WHEREVER I go, I find myself asked about the unique opportunity that Africa’s rich natural resources offer for our future. I quickly agree that Africa has remarkable resources which, properly harnessed, can help deliver widespread prosperity.
But I am not talking about oil, natural gas or precious metals, important as they are for our continent’s prospects. I have no doubt that Africa’s greatest gift is the talent and energy of our young generation.
Our continent is in the middle of an extraordinary demographic shift. The median age of our population is now 18, seven years younger than in south Asia and 16 years below China. These young people should form a powerful motor for economic growth in Africa and, as our continent prospers, globally. They should also provide a huge potential consumer market for goods and services. It is no wonder that companies and investors worldwide are beginning to see Africa in a new and positive light.
And it is not just these extraordinary numbers which should excite us. Whenever I meet young Africans, I come away impressed with their creativity, ambition and drive. So when the World Economic Forum meets in Cape Town this week to discuss how to deliver on Africa’s promise, I want our discussions to centre on what we can do to get the best out of our greatest resource — our young people. Because it is clear that so far we are not living up to this challenge.
The statistics are stark. Economic growth has been strong, with nearly half of African countries, according to the World Bank, reaching middle income status. Yet youth unemployment continues to rise worryingly. Africa is making real progress in getting its children into school. But the figures show that the longer our young people stay in education, the less chance they have of being employed.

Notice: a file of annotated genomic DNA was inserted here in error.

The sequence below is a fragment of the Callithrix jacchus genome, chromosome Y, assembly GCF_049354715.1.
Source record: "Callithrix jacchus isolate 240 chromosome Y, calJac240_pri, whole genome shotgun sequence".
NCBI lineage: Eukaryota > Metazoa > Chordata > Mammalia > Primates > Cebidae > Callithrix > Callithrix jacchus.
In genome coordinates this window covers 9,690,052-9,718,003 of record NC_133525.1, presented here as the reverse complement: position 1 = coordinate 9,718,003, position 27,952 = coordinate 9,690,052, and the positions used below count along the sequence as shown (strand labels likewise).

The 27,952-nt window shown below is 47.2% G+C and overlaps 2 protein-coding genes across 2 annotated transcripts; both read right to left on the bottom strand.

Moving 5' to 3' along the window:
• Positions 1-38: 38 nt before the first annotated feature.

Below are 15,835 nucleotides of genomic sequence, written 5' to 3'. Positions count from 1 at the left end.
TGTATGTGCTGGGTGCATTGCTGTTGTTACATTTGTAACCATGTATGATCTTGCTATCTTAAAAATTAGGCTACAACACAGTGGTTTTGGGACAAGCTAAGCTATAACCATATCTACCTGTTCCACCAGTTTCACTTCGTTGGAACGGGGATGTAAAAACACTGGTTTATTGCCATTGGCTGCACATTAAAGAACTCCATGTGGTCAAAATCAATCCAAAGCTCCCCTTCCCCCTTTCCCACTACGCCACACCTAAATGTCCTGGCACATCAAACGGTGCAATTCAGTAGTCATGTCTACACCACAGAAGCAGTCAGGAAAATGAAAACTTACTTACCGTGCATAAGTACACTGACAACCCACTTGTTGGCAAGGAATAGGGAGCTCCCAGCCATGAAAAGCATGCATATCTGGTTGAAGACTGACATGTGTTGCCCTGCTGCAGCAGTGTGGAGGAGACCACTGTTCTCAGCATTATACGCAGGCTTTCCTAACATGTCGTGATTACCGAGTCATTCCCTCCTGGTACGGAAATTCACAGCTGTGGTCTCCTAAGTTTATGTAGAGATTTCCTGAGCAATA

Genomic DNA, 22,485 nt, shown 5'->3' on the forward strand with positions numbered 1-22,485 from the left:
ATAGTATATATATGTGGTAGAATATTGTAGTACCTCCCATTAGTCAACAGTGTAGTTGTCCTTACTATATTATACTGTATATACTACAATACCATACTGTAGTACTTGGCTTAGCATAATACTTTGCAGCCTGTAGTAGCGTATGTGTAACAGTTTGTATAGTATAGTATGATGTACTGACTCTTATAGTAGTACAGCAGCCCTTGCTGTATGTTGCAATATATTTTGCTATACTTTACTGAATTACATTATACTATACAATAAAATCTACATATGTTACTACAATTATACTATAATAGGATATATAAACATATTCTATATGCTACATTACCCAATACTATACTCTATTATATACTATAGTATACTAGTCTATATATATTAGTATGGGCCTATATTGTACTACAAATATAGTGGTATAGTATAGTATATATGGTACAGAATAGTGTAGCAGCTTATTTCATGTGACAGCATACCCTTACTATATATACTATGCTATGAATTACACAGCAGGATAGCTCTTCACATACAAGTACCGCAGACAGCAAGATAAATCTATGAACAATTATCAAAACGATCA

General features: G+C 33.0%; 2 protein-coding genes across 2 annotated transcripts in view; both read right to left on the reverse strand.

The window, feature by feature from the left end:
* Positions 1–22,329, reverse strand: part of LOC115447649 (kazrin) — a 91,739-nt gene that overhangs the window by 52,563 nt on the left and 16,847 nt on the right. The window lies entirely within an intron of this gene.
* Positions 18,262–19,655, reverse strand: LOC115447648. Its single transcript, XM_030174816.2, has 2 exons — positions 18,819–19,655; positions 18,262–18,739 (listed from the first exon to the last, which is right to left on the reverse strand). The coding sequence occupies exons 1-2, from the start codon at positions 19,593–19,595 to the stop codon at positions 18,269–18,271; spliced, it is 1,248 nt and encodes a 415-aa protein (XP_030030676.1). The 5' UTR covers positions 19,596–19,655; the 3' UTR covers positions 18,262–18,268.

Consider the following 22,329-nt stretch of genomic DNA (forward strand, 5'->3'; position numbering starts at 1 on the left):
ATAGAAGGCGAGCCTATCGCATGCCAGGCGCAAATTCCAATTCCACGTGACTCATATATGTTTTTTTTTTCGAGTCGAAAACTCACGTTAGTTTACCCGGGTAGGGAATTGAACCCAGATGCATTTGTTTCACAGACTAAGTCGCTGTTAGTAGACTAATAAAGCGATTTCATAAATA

We know, too, that agriculture is, by far, the continent’s biggest employer and vital in tackling hunger and driving wider development. Yet less than 2% of our young people are studying agriculture. Africa also has the lowest proportion of engineers in the world — a matter of great concern given the role the extractive industries play in many economies.
These failures risk holding back Africa’s positive trajectory and we are in danger of letting down the most talented generation in our continent’s history.
There is no single solution to this. Nor can it be solely the responsibility of governments. In fact, I strongly believe that education is too important a subject to be left only in the hands of politicians and administrators, no matter how well-intentioned. After all, the principal aim of education is to lead to worthwhile and productive employment.
It is the private sector that must provide the majority of the new jobs Africa needs. So we need business to become much more involved in deciding the knowledge and skills taught in school — and for policy makers to listen when shaping education and training programmes. We need, for example, a much heavier emphasis on science, data and innovation. This increased focus will begin to help us meet the continent’s shortfall in engineers.
As well as ensuring that school and college better equip our young people with the skills employers need, we need to do more to provide them with careers. This, again, places a new responsibility on business to provide employment opportunities and training. We need to work together to find ways to stop the brain drain which sees our brightest students leave to work abroad.
Finally, agriculture must be made more attractive to young people. We have to raise their sights from seeing agriculture as a dead end, short-term job to one which offers the opportunity to build long-term careers, grow businesses and deliver prosperity. This requires a greater emphasis on agriculture — a much wider sector than just farming — in schools, and more conversation about the opportunities for innovation, entrepreneurship and business development it offers.
After all, we know from Asia that agriculture is the best possible driver of sustainable growth and development. We need the energy and capacity to innovate the younger generation if we are to follow Asia’s lead.
If we are to accelerate Africa’s remarkable progress and ensure it reaches every community, we must give our young people the chance to thrive.
• Ibrahim is founder and chairman, Mo Ibrahim Foundation; founder, Celtel International; co-chairman, World Economic Forum on Africa 2013.Follow and Subscribe Nyasa TV :